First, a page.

Nuns and Spies (England, 1943)
Conradin Muller was an unusual spy. He was recruited in Hamburg in June 1943, much against his will, and sent on his first, and only, mission in late September that year. He failed to send a single report back to Germany, and when the war came to an end in May 1945, he fell to his knees and wept with relief.
“I never wanted any part of this,” he said to his friend, Sister Cecilia. “This whole awful, disastrous mess. Never.”
She knew what he meant, and she believed him. “There, there,” she said, patting his wrist, as she often did when things became too much for him. “There, there, dear Conradin. All over now. The Lord works in mysterious ways—few can doubt that—but He usually achieves the results He wants. Of that, there can be no doubt whatsoever.”
“I have much to thank the Lord for,” he said to Sister Cecilia. “For this place. For you and the others. For everything that happened to me. I am constantly grateful.”
And he was. His gratitude, in fact, knew no bounds, and he reminded himself each morning of his great good fortune. He had been a spy in wartime, and had it not been for the kindness of Cecilia and all the other sisters he would have met the grim fate that such spies meet. He owed them his life. He owed them everything, in fact, and one day, he hoped, he might be able to repay them. They were kind English people, and he would not hear a word against the English. Not one word.
Until that fateful day in 1943, Conradin had lived a blameless if somewhat dull life. He was the only son of Gustav Muller, the owner of a small printing business, and his wife, Monika, a piano teacher and an invalid. Gustav was an alcoholic, and unreliable; Monika could walk, but could do so only with difficulty; she relied on Conradin to do the shopping and the housework. When not helping at home, Conradin, who was naturally gifted when it came to foreign languages, had a part-time job teaching English to science students at the university. He also taught occasional classes in Spanish and French, although English was his main subject. He had studied for three years at King’s College, London, before the war, and before returning to Germany had taught for two years at a boys’ boarding school in Devon, a place of bizarre traditions and minimum academic standards that went bankrupt when Conradin was on the staff. These five years in England meant that he felt perfectly confident in the language, a fact that unfortunately caught the attention of a local Abwehr colonel, whose brother-in-law was a professor of physics at the same university at which Conradin taught.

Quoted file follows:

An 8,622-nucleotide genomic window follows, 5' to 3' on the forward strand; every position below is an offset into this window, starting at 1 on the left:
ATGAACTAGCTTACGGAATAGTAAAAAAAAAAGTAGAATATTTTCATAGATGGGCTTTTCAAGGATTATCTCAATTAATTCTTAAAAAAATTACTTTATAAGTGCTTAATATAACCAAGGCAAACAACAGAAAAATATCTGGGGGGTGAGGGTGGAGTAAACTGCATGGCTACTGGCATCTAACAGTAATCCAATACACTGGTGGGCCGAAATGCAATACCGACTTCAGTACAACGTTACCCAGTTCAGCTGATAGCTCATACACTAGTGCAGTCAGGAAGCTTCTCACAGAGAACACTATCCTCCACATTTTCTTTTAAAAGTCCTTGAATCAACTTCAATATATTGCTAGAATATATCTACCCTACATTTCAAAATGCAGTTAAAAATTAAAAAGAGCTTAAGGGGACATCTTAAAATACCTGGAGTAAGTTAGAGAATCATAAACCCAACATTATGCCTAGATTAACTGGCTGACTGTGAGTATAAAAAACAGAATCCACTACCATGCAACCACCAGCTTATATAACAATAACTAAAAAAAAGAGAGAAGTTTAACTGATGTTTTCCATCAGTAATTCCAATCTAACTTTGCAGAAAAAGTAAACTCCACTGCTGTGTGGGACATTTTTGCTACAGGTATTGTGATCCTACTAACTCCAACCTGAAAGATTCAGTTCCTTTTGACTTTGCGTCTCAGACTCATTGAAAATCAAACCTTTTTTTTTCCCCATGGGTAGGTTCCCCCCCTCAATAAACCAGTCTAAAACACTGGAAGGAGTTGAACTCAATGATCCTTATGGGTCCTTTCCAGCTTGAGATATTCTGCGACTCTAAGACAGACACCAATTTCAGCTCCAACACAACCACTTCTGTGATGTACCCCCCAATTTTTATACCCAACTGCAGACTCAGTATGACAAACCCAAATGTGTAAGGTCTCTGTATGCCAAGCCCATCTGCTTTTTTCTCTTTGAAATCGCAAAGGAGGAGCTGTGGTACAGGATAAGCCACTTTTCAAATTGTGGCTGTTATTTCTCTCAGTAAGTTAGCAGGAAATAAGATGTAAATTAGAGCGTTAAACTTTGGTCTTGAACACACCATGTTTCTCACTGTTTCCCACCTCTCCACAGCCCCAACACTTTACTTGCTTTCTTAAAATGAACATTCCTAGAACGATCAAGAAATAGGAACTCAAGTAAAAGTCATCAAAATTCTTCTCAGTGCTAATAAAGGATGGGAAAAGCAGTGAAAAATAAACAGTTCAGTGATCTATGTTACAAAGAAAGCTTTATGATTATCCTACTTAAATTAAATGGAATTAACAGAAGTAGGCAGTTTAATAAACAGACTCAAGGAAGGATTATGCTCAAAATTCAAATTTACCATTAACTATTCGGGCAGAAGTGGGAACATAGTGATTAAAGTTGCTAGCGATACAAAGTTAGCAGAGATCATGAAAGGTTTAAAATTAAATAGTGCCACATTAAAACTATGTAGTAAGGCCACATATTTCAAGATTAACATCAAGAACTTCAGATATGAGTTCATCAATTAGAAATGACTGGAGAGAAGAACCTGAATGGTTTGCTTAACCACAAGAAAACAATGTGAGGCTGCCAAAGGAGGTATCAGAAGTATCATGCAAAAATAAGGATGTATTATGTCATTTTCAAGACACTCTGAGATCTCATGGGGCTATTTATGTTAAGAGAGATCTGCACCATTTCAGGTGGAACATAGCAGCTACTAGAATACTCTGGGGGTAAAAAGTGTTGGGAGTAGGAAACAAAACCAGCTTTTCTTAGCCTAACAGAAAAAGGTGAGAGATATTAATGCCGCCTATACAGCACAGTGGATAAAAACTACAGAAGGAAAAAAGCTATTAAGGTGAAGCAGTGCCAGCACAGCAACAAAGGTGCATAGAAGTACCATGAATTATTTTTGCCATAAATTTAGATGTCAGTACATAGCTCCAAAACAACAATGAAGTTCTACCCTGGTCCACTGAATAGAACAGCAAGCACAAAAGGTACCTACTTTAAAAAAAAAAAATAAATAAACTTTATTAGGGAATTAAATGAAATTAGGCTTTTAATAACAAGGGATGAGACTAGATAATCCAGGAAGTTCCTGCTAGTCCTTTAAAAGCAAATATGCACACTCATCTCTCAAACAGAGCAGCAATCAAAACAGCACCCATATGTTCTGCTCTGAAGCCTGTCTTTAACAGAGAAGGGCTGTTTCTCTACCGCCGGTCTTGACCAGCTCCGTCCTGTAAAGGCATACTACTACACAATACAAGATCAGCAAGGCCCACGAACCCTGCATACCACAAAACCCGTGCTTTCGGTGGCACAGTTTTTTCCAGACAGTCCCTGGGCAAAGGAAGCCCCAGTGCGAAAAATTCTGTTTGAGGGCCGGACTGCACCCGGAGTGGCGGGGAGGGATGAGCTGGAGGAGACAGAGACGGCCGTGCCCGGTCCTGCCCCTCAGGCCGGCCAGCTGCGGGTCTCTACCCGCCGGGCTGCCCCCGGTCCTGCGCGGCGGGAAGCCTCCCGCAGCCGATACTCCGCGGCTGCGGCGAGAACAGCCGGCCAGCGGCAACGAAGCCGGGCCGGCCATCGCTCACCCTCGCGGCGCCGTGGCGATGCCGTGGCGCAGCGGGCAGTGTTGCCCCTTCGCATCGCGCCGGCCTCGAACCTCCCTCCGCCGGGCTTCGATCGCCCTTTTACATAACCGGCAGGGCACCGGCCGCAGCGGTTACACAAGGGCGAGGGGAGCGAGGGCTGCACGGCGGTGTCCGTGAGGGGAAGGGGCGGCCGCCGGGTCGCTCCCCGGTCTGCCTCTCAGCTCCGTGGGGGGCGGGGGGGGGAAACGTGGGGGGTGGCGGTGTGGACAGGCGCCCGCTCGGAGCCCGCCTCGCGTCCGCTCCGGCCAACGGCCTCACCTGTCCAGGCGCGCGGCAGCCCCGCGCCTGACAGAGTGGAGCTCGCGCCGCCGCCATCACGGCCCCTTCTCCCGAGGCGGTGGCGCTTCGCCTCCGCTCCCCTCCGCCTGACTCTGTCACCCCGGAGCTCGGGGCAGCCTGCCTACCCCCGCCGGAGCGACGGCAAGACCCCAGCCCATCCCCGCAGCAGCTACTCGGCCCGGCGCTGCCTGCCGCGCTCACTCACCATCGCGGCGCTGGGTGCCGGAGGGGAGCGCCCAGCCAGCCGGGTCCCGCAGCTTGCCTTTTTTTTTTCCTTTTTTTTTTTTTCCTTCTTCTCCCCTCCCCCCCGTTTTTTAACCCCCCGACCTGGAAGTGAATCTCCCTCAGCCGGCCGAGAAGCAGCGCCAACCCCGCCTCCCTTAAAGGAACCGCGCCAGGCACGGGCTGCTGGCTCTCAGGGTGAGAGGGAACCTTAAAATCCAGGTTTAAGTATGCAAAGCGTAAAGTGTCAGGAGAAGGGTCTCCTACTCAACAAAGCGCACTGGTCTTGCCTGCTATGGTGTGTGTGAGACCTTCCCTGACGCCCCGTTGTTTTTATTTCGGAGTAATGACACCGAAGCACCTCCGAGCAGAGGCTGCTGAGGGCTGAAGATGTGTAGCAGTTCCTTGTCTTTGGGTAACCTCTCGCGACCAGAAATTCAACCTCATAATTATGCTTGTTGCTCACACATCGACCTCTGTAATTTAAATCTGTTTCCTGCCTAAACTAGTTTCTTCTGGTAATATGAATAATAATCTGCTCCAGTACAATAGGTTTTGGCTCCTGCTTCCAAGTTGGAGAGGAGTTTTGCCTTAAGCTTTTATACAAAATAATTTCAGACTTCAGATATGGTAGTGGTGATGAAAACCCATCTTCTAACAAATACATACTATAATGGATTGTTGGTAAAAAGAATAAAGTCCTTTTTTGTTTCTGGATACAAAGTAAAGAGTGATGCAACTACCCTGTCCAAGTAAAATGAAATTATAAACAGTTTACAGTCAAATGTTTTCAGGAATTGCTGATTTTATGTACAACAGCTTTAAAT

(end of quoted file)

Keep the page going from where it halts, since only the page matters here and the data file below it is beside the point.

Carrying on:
On the outbreak of the war, of which the Muller family thoroughly disapproved, Conradin was thirty-eight years old. Men of that age were being taken for military service, and Conradin was interviewed by the local recruiting office. The interview, however, was conducted by a retired army officer whose wife was distantly related to Conradin’s mother. This relative had explained to her husband that Conradin was the most dutiful of sons and that if he were to be taken by the army, Gustav would be unable to look after Monika. Gustav’s own health was shaky—his drinking had eventually taken its toll—and he, like his wife, relied on Conradin’s help. The officer himself was sceptical, but he dared not contradict his wife, and Conradin, to his considerable relief, was duly exempted from enlistment.
This exemption was to prove short-lived: when the colonel discovered that Conradin spoke perfect, idiomatic English, he summoned him to his office and informed him that he was happy to report that his offer to work for German Intelligence had been accepted.
“But there must be some misunderstanding, Colonel,” protested Conradin. “I have not offered to do anything.”
The colonel fixed him with a steely gaze. “It would be very unwise to contradict my recollection of events,” he said. “I take it that you understand me?”
Conradin swallowed hard. He had understood only too well. “What do you want me to do?”
“You are to be trained as a field agent,” said the colonel. “You will undertake a three-month course, during which you will be shown how to behave like an Englishman.” The colonel laughed. “You have to be able to drink tea in a special way if you are to avoid detection in England. In a very effeminate way. Like this.” The colonel lifted a cup with his little finger extended, in a mockery of affectation. “See?”
Conradin nodded dumbly. This was the end. He would be captured and that would be the end of him. He had no future now—none.
“And you will be thoroughly trained in the operation of radio,” continued the colonel. “Have you ever operated a short-wave radio?”
Conradin shook his head.
“It is most important that operators should understand how these things work,” said the colonel. “Not only are there issues of radio wave propagation, there are matters connected with antennae. The correct length is vital for a functioning antenna, you know. There is mathematics involved in that.”
Conradin swallowed again. Was it best to be blindfolded when you faced a firing squad? Or could you simply close your eyes?
“So,” said the colonel. “That’s settled, then. The orderly has prepared the papers.”
He clicked his fingers and a uniformed orderly appeared. “Sign here,” he said. “And then here. And here.”
Conradin noticed the orderly’s fingernails. They had been bitten back to the quick. He shuddered.
“You are now enrolled in the Abwehr,” the orderly said in a low voice. “Congratulations.” His accent, Conradin noticed, was Bavarian. There was a faint whiff of beer. They were like that down there, he thought. They liked their beer-halls. Brutes.
Copyright © 2023 by Alexander McCall Smith. All rights reserved. No part of this excerpt may be reproduced or reprinted without permission in writing from the publisher.